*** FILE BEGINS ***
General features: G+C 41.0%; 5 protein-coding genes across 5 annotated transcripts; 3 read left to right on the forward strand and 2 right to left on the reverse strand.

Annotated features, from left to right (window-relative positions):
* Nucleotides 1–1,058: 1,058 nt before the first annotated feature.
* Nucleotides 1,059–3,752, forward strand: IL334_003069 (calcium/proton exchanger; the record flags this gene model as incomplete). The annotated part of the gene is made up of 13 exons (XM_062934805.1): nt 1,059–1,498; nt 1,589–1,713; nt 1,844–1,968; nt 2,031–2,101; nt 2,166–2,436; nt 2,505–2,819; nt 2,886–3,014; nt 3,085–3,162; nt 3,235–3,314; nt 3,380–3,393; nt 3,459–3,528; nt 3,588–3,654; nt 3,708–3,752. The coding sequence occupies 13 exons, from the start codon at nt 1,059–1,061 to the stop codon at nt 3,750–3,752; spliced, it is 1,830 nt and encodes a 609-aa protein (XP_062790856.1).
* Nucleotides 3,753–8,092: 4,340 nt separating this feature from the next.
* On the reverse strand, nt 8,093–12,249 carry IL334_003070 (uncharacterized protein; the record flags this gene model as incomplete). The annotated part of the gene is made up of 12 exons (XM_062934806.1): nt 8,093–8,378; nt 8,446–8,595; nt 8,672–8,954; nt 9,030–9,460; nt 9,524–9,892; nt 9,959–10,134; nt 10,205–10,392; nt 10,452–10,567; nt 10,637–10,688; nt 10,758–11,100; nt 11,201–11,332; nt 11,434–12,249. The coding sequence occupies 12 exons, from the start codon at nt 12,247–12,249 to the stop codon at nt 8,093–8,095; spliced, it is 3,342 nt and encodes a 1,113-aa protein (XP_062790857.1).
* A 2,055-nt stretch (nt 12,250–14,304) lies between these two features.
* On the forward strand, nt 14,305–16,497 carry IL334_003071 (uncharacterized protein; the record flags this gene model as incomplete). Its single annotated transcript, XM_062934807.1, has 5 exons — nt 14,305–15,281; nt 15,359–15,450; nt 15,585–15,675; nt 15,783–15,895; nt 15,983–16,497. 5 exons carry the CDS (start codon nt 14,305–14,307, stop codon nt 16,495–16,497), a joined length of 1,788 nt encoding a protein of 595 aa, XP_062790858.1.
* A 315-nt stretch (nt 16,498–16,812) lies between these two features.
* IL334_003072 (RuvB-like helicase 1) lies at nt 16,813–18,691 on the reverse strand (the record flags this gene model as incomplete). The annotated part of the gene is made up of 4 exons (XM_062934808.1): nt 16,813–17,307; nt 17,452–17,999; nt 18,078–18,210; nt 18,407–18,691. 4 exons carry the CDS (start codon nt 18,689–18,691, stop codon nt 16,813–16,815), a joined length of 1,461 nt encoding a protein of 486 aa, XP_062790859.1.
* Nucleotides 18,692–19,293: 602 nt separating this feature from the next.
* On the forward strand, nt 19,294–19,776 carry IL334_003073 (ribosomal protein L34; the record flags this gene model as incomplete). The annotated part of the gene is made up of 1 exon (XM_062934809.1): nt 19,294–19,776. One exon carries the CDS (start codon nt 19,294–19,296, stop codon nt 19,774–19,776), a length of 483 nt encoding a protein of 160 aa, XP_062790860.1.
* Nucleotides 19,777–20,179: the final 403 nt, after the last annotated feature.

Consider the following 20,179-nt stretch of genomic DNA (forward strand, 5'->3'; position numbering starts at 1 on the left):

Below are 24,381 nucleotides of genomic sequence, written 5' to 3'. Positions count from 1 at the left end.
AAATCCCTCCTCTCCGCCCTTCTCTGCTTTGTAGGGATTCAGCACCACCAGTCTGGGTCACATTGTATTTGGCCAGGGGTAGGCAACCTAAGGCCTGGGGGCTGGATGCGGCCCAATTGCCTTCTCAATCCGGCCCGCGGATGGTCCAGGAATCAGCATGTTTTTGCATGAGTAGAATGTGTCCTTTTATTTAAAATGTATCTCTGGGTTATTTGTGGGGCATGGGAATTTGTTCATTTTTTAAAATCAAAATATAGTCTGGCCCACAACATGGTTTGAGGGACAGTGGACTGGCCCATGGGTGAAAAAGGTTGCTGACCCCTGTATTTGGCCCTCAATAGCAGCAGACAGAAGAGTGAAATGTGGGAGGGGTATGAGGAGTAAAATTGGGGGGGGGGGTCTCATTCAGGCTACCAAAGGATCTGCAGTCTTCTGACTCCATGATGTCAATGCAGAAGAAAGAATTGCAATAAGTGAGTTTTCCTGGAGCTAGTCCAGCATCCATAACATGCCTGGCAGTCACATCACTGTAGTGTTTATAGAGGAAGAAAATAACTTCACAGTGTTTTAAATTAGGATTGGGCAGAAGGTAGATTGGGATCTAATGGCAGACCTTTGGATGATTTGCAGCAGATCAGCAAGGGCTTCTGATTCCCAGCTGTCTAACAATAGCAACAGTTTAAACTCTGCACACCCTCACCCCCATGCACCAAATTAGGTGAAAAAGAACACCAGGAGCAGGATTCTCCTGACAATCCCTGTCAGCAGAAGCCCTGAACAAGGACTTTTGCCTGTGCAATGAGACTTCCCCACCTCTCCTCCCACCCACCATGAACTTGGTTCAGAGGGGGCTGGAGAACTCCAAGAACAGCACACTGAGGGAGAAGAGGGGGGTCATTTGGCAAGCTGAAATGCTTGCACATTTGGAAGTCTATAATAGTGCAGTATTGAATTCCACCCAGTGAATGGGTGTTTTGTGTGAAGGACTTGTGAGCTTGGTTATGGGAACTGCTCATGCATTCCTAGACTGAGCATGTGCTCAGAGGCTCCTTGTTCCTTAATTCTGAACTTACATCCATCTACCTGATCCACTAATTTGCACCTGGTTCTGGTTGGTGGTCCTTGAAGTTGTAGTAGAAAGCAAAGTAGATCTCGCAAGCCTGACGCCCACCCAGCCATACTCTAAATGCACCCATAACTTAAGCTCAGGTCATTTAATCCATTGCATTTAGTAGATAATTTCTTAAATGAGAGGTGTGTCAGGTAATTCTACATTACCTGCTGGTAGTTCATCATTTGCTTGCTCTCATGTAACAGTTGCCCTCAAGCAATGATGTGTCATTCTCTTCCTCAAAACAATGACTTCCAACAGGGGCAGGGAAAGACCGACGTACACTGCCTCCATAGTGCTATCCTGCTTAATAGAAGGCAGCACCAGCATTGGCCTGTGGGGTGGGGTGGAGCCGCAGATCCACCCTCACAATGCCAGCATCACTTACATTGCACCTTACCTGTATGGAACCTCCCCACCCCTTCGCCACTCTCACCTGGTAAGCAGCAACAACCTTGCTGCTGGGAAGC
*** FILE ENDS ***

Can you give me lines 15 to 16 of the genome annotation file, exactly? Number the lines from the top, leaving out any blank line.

Below are 24,381 nucleotides of genomic sequence, written 5' to 3'. Positions count from 1 at the left end.
AAATCCCTCCTCTCCGCCCTTCTCTGCTTTGTAGGGATTCAGCACCACCAGTCTGGGTCACATTGTATTTGGCCAGGGGTAGGCAACCTAAGGCCTGGGGGCTGGATGCGGCCCAATTGCCTTCTCAATCCGGCCCGCGGATGGTCCAGGAATCAGCATGTTTTTGCATGAGTAGAATGTGTCCTTTTATTTAAAATGTATCTCTGGGTTATTTGTGGGGCATGGGAATTTGTTCATTTTTTAAAATCAAAATATAGTCTGGCCCACAACATGGTTTGAGGGACAGTGGACTGGCCCATGGGTGAAAAAGGTTGCTGACCCCTGTATTTGGCCCTCAATAGCAGCAGACAGAAGAGTGAAATGTGGGAGGGGTATGAGGAGTAAAATTGGGGGGGGGGGTCTCATTCAGGCTACCAAAGGATCTGCAGTCTTCTGACTCCATGATGTCAATGCAGAAGAAAGAATTGCAATAAGTGAGTTTTCCTGGAGCTAGTCCAGCATCCATAACATGCCTGGCAGTCACATCACTGTAGTGTTTATAGAGGAAGAAAATAACTTCACAGTGTTTTAAATTAGGATTGGGCAGAAGGTAGATTGGGATCTAATGGCAGACCTTTGGATGATTTGCAGCAGATCAGCAAGGGCTTCTGATTCCCAGCTGTCTAACAATAGCAACAGTTTAAACTCTGCACACCCTCACCCCCATGCACCAAATTAGGTGAAAAAGAACACCAGGAGCAGGATTCTCCTGACAATCCCTGTCAGCAGAAGCCCTGAACAAGGACTTTTGCCTGTGCAATGAGACTTCCCCACCTCTCCTCCCACCCACCATGAACTTGGTTCAGAGGGGGCTGGAGAACTCCAAGAACAGCACACTGAGGGAGAAGAGGGGGGTCATTTGGCAAGCTGAAATGCTTGCACATTTGGAAGTCTATAATAGTGCAGTATTGAATTCCACCCAGTGAATGGGTGTTTTGTGTGAAGGACTTGTGAGCTTGGTTATGGGAACTGCTCATGCATTCCTAGACTGAGCATGTGCTCAGAGGCTCCTTGTTCCTTAATTCTGAACTTACATCCATCTACCTGATCCACTAATTTGCACCTGGTTCTGGTTGGTGGTCCTTGAAGTTGTAGTAGAAAGCAAAGTAGATCTCGCAAGCCTGACGCCCACCCAGCCATACTCTAAATGCACCCATAACTTAAGCTCAGGTCATTTAATCCATTGCATTTAGTAGATAATTTCTTAAATGAGAGGTGTGTCAGGTAATTCTACATTACCTGCTGGTAGTTCATCATTTGCTTGCTCTCATGTAACAGTTGCCCTCAAGCAATGATGTGTCATTCTCTTCCTCAAAACAATGACTTCCAACAGGGGCAGGGAAAGACCGACGTACACTGCCTCCATAGTGCTATCCTGCTTAATAGAAGGCAGCACCAGCATTGGCCTGTGGGGTGGGGTGGAGCCGCAGATCCACCCTCACAATGCCAGCATCACTTACATTGCACCTTACCTGTATGGAACCTCCCCACCCCTTCGCCACTCTCACCTGGTAAGCAGCAACAACCTTGCTGCTGGGAAGC